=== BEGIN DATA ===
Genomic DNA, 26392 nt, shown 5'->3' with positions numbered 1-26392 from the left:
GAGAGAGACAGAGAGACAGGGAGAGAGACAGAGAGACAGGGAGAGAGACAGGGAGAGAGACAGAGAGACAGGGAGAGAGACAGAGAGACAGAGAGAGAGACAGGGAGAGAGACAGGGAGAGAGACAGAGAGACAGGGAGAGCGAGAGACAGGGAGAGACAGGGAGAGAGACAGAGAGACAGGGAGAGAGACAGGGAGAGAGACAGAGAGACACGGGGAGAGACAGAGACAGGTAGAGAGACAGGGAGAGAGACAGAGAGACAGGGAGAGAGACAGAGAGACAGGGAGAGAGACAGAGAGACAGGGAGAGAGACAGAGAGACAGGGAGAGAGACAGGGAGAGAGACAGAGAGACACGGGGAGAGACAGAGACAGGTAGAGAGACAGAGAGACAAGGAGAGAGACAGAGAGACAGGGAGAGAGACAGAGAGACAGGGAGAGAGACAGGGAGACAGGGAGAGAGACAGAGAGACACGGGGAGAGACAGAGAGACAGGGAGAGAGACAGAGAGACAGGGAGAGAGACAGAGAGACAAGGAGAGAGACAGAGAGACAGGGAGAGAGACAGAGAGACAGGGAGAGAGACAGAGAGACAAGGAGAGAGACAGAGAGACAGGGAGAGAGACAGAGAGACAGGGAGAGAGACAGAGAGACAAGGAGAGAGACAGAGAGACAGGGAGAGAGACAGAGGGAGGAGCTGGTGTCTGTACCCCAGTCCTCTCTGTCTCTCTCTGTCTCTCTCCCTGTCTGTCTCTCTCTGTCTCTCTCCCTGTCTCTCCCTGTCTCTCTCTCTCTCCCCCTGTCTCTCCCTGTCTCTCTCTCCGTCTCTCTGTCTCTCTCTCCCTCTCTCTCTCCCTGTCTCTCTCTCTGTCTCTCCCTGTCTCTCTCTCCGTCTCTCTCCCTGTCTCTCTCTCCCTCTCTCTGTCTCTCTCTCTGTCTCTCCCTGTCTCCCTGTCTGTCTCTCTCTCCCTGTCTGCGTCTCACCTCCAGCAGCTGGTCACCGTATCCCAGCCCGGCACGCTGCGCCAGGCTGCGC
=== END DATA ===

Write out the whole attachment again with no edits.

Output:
Genomic DNA, 26392 nt, shown 5'->3' with positions numbered 1-26392 from the left:
GAGAGAGACAGAGAGACAGGGAGAGAGACAGAGAGACAGGGAGAGAGACAGGGAGAGAGACAGAGAGACAGGGAGAGAGACAGAGAGACAGAGAGAGAGACAGGGAGAGAGACAGGGAGAGAGACAGAGAGACAGGGAGAGCGAGAGACAGGGAGAGACAGGGAGAGAGACAGAGAGACAGGGAGAGAGACAGGGAGAGAGACAGAGAGACACGGGGAGAGACAGAGACAGGTAGAGAGACAGGGAGAGAGACAGAGAGACAGGGAGAGAGACAGAGAGACAGGGAGAGAGACAGAGAGACAGGGAGAGAGACAGAGAGACAGGGAGAGAGACAGGGAGAGAGACAGAGAGACACGGGGAGAGACAGAGACAGGTAGAGAGACAGAGAGACAAGGAGAGAGACAGAGAGACAGGGAGAGAGACAGAGAGACAGGGAGAGAGACAGGGAGACAGGGAGAGAGACAGAGAGACACGGGGAGAGACAGAGAGACAGGGAGAGAGACAGAGAGACAGGGAGAGAGACAGAGAGACAAGGAGAGAGACAGAGAGACAGGGAGAGAGACAGAGAGACAGGGAGAGAGACAGAGAGACAAGGAGAGAGACAGAGAGACAGGGAGAGAGACAGAGAGACAGGGAGAGAGACAGAGAGACAAGGAGAGAGACAGAGAGACAGGGAGAGAGACAGAGGGAGGAGCTGGTGTCTGTACCCCAGTCCTCTCTGTCTCTCTCTGTCTCTCTCCCTGTCTGTCTCTCTCTGTCTCTCTCCCTGTCTCTCCCTGTCTCTCTCTCTCTCCCCCTGTCTCTCCCTGTCTCTCTCTCCGTCTCTCTGTCTCTCTCTCCCTCTCTCTCTCCCTGTCTCTCTCTCTGTCTCTCCCTGTCTCTCTCTCCGTCTCTCTCCCTGTCTCTCTCTCCCTCTCTCTGTCTCTCTCTCTGTCTCTCCCTGTCTCCCTGTCTGTCTCTCTCTCCCTGTCTGCGTCTCACCTCCAGCAGCTGGTCACCGTATCCCAGCCCGGCACGCTGCGCCAGGCTGCGC